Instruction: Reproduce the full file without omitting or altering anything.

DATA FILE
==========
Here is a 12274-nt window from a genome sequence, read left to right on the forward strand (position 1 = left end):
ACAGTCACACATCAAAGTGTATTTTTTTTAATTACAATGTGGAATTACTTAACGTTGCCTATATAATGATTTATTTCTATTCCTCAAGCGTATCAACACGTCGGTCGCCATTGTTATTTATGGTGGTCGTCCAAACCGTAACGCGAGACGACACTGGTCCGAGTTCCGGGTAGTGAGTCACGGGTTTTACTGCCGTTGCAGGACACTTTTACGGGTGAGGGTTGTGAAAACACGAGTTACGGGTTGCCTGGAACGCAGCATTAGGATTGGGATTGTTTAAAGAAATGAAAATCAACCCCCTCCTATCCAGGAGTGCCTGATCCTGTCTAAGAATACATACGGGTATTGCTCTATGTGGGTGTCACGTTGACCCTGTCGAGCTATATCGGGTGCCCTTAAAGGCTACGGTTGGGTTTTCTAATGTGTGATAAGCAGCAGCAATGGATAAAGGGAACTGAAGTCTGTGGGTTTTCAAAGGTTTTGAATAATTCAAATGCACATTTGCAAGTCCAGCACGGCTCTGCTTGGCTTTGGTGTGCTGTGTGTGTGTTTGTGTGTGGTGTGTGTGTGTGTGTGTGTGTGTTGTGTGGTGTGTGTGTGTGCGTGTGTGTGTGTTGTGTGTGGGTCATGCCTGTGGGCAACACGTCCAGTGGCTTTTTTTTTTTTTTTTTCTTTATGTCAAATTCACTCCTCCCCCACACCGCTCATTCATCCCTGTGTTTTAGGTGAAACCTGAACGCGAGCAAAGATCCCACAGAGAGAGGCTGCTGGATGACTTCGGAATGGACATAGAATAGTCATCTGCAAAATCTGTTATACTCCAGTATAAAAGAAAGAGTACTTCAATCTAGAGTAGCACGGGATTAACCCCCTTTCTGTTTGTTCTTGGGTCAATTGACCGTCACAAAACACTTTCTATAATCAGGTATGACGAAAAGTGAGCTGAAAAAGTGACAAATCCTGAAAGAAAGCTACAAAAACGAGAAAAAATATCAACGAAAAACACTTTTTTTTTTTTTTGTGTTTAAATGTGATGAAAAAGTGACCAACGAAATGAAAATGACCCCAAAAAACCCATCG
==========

Here is a 12274-nt window from a genome sequence, read left to right on the forward strand (position 1 = left end):
ACAGTCACACATCAAAGTGTATTTTTTTTAATTACAATGTGGAATTACTTAACGTTGCCTATATAATGATTTATTTCTATTCCTCAAGCGTATCAACACGTCGGTCGCCATTGTTATTTATGGTGGTCGTCCAAACCGTAACGCGAGACGACACTGGTCCGAGTTCCGGGTAGTGAGTCACGGGTTTTACTGCCGTTGCAGGACACTTTTACGGGTGAGGGTTGTGAAAACACGAGTTACGGGTTGCCTGGAACGCAGCATTAGGATTGGGATTGTTTAAAGAAATGAAAATCAACCCCCTCCTATCCAGGAGTGCCTGATCCTGTCTAAGAATACATACGGGTATTGCTCTATGTGGGTGTCACGTTGACCCTGTCGAGCTATATCGGGTGCCCTTAAAGGCTACGGTTGGGTTTTCTAATGTGTGATAAGCAGCAGCAATGGATAAAGGGAACTGAAGTCTGTGGGTTTTCAAAGGTTTTGAATAATTCAAATGCACATTTGCAAGTCCAGCACGGCTCTGCTTGGCTTTGGTGTGCTGTGTGTGTGTTTGTGTGTGGTGTGTGTGTGTGTGTGTGTGTGTTGTGTGGTGTGTGTGTGTGCGTGTGTGTGTGTTGTGTGTGGGTCATGCCTGTGGGCAACACGTCCAGTGGCTTTTTTTTTTTTTTTTTCTTTATGTCAAATTCACTCCTCCCCCACACCGCTCATTCATCCCTGTGTTTTAGGTGAAACCTGAACGCGAGCAAAGATCCCACAGAGAGAGGCTGCTGGATGACTTCGGAATGGACATAGAATAGTCATCTGCAAAATCTGTTATACTCCAGTATAAAAGAAAGAGTACTTCAATCTAGAGTAGCACGGGATTAACCCCCTTTCTGTTTGTTCTTGGGTCAATTGACCGTCACAAAACACTTTCTATAATCAGGTATGACGAAAAGTGAGCTGAAAAAGTGACAAATCCTGAAAGAAAGCTACAAAAACGAGAAAAAATATCAACGAAAAACACTTTTTTTTTTTTTTGTGTTTAAATGTGATGAAAAAGTGACCAACGAAATGAAAATGACCCCAAAAAACCCATCG